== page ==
If you’re reading this, you’ll most probably know that I write about in-flight connectivity and entertainment (IFEC) quite a lot in my role at Valour Consultancy. You might not know I also lend my expertise to a number of other research organisations and have covered everything from smart home technology, home energy management and the wider Internet of Things (IoT), to connected lighting, augmented reality (AR) and more recently, virtual reality (VR). A jack of all trades if you will (and master of them all!). Recently, it’s struck me just how much IFEC and virtual reality are intersecting and that pretty soon, we may well find that the next time we fly, it might not be the screen in front or your phone you’re staring at to while away the hours, but a head-mounted display (HMD) instead.
This was rammed home at last week’s AP&M Expo in London. There, Rewind FX, a boutique visual arts studio, was showing off an interactive flight experience it had been commissioned to design for the Red Bull Air Race. Curious, I donned the Oculus Rift DK2 HMD, chose my destination (the Austrian Alps) and prepared for take-off. Having played around with more simplistic virtual reality headsets like Google Cardboard and the Durovis Dive in the past, I admit to being taken aback by the motion sickness the Rift induced. While the display was somewhat pixelated and didn’t therefore give me a real sense of immersion, I found myself unwittingly moving my head from side-to-side in sync with the plane as it banked. I felt better upon learning that my colleague, Joshua Flood, and a couple of other chaps who’d flown their own virtual aircraft were similarly disorientated afterwards.
Rewind’s Marketing Director, David Black, informed me that his company had been approached by several airlines interested in developing their own virtual reality experiences. Presumably, these would be somewhat different to the Red Bull Air Race simulator, which has been designed to be exhilarating and to hook people into the brand when deployed at exhibitions. Airlines, on the other hand, are looking for calmer experiences that can augment their existing IFE proposition. That said, the fact the Rift is tethered to a PC makes it unsuitable for use on a plane. The fact the Rift is tethered to a PC and is seemingly unsuitable for use on a plane has not stopped Transavia from trialling the DK2. In fact, the Dutch low-cost carrier reported a “very positive” reaction from passengers and is planning further trials. Qantas, of course, deployed the Samsung Gear VR headset in select A380 first class cabins in a trial test of this burgeoning entertainment medium earlier this year. Available in two versions (one utilising the Samsung Galaxy Note 4 and the other, the S6 and S6 Edge), the Gear virtual reality uses the same tracking module as the Rift but being a mobile device, is not constrained by cabling linked to a bulky computer.
But, if a virtual reality experience can induce nausea this easily, wouldn’t the problem be exacerbated at 30,000 feet – an environment where some people just feel sick anyway? Not so according to Flow IFE, a British company making the headlines with a virtual reality solution it claims can actually alleviate air sickness among sufferers. The company is working on introducing a virtual reality HMD that essentially tricks the wearer’s eyes and brain by presenting a false horizon that mimics the movement of the aircraft. That way, what the brain feels and what your eyes tell your brain become the same thing. Of course, this is not quite the same as the virtual aerobatic plane that slalomed its way through so-called air gates as quickly as possible that I piloted in the Olympia.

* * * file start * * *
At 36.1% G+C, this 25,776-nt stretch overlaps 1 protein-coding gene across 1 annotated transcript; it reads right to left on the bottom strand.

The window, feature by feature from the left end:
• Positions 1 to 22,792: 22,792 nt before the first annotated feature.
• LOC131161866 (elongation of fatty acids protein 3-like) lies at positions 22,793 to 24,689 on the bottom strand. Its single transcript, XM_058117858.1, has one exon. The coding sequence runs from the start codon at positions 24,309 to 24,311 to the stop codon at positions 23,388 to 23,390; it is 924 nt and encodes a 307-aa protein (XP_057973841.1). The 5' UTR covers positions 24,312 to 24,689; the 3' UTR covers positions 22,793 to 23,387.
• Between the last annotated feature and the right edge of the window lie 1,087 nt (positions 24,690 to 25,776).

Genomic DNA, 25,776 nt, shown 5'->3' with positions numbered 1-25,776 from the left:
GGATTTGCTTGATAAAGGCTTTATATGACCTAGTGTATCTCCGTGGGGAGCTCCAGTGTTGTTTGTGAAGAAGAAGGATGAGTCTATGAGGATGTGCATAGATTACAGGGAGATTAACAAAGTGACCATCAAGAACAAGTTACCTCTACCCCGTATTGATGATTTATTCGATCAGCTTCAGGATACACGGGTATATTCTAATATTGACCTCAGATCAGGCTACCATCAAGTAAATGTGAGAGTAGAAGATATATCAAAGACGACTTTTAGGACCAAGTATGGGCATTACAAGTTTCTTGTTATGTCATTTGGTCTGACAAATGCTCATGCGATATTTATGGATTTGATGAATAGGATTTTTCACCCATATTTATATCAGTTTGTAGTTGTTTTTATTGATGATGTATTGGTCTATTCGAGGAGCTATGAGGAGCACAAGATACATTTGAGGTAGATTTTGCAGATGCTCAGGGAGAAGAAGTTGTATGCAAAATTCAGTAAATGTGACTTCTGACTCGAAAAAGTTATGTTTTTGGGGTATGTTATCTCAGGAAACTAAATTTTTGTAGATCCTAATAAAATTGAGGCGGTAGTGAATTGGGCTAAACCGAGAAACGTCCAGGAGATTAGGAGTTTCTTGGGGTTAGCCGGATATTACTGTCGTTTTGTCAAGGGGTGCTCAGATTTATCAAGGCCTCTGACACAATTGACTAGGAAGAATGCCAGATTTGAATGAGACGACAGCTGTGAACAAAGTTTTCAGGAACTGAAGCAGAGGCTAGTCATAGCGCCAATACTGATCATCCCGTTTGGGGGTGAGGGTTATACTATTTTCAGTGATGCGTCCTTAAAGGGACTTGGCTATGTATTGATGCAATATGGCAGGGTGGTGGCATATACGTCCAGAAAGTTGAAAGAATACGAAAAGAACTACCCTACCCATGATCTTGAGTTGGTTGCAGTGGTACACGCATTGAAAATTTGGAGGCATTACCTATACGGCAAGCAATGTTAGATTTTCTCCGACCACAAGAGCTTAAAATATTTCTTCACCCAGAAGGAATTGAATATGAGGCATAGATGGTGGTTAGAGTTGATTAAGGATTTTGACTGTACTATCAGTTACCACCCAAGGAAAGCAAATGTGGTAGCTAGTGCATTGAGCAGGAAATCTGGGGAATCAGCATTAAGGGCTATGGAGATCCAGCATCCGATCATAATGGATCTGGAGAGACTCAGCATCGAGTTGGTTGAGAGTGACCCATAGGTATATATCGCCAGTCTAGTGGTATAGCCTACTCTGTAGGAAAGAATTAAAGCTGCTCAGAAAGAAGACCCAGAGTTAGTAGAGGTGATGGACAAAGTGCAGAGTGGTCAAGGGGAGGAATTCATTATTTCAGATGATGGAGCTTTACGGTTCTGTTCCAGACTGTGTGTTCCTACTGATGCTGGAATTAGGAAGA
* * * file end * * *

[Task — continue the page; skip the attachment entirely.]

Despite its effectiveness, it is expected there will be only a limited market for Flow IFE’s virtual reality device, with just one per cent of air travellers affected by air sickness. As a result, the company, which is also seeking to crack into the increasingly crowded wireless IFE (W-IFE) space, has other uses for its product. Notifications from the crew can be displayed on screen to help keep passengers informed, while it can also be used to watch movies, play games or showcase the sights and delights of destinations, too. It’s these uses and the potential for passengers to tune out from the unpleasantness of air travel which Qantas and others have front of mind when looking to introduce virtual reality into the IFE experience.
Gogo, the leading provider of in-flight connectivity with over 2,200 aircraft online at the time of writing, has been watching the confluence of IFEC and virtual reality closely, having tested many of the current generation devices, as well as their usability for in-flight entertainment. In a whitepaper looking at this subject, the company concluded that in-flight use of HMDs is here to stay, although it did highlight that many of today’s products come with trade-offs that could make for a negative passenger experience. Even so, issues such as poor battery life, complicated controls and discomfort for the wearer should all be overcome by growing use and awareness of the technology and an increase in the number of consumer ready products. It is easy to forget that the Rift, for example, is still a developer kit and that a final version will not come to market until 2016.
It’s hard to disagree with Gogo’s findings and this year and next, we’ll likely hear much more about the growing role of virtual reality in IFE. Whether we’ll end up looking like the guy depicted in a patent application for a funky-looking virtual reality isolation helmet filed by Airbus last year, is another thing.